UMMS scientists develop multicolored labeling system to track genomic locations in live cells
“Most people are using CRISPR for editing genomes. We are using it to label DNA and track the movement of DNA in live cells,” said research specialist Hanhui Ma, PhD, who coauthored the study with Thoru Pederson, PhD, the Vitold Arnett professor of cell biology and professor of biochemistry and molecular pharmacology.
Knowing the precise location of genomic elements in live cells is critical to understanding chromosome dynamics because the genes that control our biology and health do so according to their location in 3-dimensional space, said Drs. Pederson and Ma. For a gene to be transcribed and expressed, it must be accessible on the chromosome. Where DNA is positioned in the crowded nucleus plays an important role in everything from embryonic development to cancer.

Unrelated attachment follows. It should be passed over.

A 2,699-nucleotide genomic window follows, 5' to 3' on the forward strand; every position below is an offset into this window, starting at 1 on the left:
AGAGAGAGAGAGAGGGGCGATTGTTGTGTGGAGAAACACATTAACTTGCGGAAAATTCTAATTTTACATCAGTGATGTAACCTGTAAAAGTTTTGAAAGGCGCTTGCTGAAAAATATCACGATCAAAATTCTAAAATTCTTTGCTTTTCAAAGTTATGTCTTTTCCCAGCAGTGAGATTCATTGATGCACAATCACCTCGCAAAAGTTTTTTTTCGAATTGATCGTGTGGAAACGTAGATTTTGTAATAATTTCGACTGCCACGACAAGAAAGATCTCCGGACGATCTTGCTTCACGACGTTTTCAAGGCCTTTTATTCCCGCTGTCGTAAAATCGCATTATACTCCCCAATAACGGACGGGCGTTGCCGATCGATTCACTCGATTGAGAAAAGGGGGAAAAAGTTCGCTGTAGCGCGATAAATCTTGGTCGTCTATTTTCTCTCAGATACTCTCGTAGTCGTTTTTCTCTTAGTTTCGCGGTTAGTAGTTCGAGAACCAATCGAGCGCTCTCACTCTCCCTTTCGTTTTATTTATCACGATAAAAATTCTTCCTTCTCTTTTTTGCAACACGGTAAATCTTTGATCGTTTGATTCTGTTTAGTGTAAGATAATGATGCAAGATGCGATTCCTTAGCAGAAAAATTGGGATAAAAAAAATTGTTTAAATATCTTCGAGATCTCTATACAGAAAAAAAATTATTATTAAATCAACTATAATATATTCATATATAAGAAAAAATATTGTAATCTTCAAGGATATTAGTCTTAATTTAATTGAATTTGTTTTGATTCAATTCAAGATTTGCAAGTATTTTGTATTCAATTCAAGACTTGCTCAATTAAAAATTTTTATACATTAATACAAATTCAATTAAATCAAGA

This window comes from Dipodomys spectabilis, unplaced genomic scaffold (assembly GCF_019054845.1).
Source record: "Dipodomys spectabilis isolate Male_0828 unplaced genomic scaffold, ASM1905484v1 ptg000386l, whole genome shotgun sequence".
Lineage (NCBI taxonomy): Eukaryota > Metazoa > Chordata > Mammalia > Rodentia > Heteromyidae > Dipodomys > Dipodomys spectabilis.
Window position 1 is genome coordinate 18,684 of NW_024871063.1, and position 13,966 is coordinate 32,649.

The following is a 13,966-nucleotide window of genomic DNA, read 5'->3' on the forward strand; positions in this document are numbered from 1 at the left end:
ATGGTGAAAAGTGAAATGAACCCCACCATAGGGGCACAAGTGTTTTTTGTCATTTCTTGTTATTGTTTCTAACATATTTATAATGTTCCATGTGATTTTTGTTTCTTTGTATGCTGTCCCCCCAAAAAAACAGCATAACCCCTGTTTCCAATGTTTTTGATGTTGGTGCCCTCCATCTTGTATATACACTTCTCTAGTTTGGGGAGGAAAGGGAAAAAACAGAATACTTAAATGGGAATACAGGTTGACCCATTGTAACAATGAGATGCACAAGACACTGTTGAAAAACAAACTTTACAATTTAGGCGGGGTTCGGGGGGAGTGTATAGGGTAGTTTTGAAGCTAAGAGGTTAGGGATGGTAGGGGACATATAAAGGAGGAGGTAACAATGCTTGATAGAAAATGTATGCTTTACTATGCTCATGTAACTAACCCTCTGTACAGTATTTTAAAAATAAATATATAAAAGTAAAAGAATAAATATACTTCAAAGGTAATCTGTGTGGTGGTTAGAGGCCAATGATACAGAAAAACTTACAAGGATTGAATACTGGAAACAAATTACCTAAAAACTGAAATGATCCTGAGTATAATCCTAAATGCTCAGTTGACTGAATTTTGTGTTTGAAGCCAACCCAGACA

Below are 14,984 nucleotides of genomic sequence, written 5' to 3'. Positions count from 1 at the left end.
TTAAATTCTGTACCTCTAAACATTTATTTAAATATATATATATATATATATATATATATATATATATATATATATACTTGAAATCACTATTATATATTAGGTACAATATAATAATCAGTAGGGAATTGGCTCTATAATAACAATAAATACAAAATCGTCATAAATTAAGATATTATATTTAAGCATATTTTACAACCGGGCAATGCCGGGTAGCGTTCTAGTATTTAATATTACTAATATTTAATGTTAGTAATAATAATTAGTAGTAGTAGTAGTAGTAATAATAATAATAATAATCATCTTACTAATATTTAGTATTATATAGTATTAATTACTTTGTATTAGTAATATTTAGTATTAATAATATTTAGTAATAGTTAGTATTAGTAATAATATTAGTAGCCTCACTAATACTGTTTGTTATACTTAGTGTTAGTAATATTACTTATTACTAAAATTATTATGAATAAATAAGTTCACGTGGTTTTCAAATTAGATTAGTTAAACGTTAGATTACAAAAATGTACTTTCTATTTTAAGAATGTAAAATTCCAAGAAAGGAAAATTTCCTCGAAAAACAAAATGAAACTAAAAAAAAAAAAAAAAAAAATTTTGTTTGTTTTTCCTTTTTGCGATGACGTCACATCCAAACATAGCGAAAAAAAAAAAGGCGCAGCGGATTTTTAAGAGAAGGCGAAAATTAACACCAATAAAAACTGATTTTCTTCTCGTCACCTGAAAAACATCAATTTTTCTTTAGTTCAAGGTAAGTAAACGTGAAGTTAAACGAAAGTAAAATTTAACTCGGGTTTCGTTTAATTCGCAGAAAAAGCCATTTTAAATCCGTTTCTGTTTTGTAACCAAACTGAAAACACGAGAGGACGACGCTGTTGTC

Current technologies, however, are only capable of following, at most, three genomic locations at a time in live cells. Labeling more sites requires that cells be fixed by bathing them in formaldehyde, thus killing them and making it impossible to observe how the chromosome’s structure changes over time or in response to stimuli.
To overcome this technological hurdle, Pederson and Ma turned to CRISPR/Cas9. To tag specific locations along the genome using the CRISPR/Cas9 complex, they created a Cas9 mutation that makes the nuclease inactive so it only binds to the DNA and doesn’t cut the genome. Once deactivated, the CRISPR/Cas9 element is ferried to a specific location on the genome by a guide RNA that can be programmed by the researchers.